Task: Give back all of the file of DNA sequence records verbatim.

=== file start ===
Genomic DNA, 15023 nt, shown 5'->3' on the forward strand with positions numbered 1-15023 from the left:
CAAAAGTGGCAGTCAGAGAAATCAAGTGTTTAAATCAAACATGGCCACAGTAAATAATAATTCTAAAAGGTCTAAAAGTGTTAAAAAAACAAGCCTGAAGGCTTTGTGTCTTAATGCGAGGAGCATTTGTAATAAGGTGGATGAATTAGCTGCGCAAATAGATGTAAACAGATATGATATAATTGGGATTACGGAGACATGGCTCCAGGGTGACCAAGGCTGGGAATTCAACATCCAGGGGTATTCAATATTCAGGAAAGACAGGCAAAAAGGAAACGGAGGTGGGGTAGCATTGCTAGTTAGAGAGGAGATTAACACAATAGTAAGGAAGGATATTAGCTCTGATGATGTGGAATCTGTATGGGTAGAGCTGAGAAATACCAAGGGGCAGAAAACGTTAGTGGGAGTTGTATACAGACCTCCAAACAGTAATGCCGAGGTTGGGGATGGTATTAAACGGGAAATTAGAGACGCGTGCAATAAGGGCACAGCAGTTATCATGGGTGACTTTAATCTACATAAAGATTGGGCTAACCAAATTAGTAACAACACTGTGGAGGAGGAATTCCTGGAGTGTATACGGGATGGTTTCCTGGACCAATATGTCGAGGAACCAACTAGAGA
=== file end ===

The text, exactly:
Genomic DNA, 15023 nt, shown 5'->3' on the forward strand with positions numbered 1-15023 from the left:
CAAAAGTGGCAGTCAGAGAAATCAAGTGTTTAAATCAAACATGGCCACAGTAAATAATAATTCTAAAAGGTCTAAAAGTGTTAAAAAAACAAGCCTGAAGGCTTTGTGTCTTAATGCGAGGAGCATTTGTAATAAGGTGGATGAATTAGCTGCGCAAATAGATGTAAACAGATATGATATAATTGGGATTACGGAGACATGGCTCCAGGGTGACCAAGGCTGGGAATTCAACATCCAGGGGTATTCAATATTCAGGAAAGACAGGCAAAAAGGAAACGGAGGTGGGGTAGCATTGCTAGTTAGAGAGGAGATTAACACAATAGTAAGGAAGGATATTAGCTCTGATGATGTGGAATCTGTATGGGTAGAGCTGAGAAATACCAAGGGGCAGAAAACGTTAGTGGGAGTTGTATACAGACCTCCAAACAGTAATGCCGAGGTTGGGGATGGTATTAAACGGGAAATTAGAGACGCGTGCAATAAGGGCACAGCAGTTATCATGGGTGACTTTAATCTACATAAAGATTGGGCTAACCAAATTAGTAACAACACTGTGGAGGAGGAATTCCTGGAGTGTATACGGGATGGTTTCCTGGACCAATATGTCGAGGAACCAACTAGAGA